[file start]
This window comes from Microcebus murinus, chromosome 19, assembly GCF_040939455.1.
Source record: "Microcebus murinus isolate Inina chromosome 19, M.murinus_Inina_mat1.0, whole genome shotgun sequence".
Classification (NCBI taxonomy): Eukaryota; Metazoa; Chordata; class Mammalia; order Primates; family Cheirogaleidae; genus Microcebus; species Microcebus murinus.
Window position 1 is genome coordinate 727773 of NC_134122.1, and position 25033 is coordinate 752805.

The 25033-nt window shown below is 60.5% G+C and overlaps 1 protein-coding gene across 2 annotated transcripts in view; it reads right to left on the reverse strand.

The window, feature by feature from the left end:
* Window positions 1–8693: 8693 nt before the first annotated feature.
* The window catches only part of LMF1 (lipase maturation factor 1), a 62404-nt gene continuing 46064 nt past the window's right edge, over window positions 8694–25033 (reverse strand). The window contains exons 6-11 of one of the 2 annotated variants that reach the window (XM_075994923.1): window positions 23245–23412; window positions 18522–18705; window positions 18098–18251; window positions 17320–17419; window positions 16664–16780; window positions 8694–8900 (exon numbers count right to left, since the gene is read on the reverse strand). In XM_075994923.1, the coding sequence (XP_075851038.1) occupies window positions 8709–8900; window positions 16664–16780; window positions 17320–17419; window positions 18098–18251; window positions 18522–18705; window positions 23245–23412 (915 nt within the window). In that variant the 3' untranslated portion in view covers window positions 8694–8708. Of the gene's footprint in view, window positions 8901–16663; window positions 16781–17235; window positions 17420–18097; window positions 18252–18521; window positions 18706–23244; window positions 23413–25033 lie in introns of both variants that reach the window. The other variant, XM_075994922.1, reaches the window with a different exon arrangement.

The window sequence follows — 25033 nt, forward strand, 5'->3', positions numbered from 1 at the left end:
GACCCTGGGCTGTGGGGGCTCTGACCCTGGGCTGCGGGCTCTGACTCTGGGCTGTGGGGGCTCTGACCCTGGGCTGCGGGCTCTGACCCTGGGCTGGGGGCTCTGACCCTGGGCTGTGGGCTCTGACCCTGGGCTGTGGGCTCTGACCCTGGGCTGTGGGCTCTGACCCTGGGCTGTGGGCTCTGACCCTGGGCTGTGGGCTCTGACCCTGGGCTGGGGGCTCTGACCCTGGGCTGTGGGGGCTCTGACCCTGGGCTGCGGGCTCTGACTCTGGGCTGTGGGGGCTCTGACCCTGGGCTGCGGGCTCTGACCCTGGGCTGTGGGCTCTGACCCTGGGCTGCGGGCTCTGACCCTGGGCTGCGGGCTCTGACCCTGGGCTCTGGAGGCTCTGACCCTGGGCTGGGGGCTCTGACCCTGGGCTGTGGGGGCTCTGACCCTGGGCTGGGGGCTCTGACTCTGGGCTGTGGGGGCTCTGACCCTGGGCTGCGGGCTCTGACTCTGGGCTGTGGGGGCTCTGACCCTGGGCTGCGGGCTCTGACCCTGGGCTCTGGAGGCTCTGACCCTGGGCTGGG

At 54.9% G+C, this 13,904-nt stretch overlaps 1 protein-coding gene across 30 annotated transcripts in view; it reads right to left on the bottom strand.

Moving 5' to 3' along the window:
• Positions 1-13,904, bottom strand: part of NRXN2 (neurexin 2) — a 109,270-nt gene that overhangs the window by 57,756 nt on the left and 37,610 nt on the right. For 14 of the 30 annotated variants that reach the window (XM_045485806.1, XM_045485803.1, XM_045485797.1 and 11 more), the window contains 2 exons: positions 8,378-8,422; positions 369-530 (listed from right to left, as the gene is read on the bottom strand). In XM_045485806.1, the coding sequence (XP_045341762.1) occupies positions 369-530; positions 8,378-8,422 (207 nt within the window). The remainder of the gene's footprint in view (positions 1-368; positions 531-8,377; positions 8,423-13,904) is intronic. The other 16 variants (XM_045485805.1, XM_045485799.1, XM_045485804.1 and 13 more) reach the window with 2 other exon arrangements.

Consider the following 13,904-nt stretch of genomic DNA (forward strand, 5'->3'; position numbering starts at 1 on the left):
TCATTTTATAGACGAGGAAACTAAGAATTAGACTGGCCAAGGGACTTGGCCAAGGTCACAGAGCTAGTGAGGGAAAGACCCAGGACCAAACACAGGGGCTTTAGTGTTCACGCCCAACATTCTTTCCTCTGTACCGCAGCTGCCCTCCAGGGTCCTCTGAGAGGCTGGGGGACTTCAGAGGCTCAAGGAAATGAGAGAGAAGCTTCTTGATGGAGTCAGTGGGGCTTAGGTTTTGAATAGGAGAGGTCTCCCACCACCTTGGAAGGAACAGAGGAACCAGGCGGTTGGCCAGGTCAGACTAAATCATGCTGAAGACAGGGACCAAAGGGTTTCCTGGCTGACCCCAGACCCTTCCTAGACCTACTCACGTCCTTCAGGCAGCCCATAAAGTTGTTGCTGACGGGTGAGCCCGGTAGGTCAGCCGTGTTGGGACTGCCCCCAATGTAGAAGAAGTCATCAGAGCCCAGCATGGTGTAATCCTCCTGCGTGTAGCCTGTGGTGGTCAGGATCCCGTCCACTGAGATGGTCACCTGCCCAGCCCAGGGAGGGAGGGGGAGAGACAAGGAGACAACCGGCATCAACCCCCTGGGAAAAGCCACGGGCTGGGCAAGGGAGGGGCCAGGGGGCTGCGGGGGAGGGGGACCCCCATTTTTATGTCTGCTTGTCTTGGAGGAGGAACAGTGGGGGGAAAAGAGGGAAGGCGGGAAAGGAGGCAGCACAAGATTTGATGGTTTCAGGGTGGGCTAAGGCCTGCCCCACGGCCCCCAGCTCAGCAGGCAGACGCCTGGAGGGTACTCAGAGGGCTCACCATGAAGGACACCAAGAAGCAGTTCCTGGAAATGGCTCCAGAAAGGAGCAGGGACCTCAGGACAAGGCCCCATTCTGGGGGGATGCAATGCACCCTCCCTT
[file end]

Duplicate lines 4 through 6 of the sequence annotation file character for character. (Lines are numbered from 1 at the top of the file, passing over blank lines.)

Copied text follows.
Window position 1 is genome coordinate 727773 of NC_134122.1, and position 25033 is coordinate 752805.

The 25033-nt window shown below is 60.5% G+C and overlaps 1 protein-coding gene across 2 annotated transcripts in view; it reads right to left on the reverse strand.

The window, feature by feature from the left end: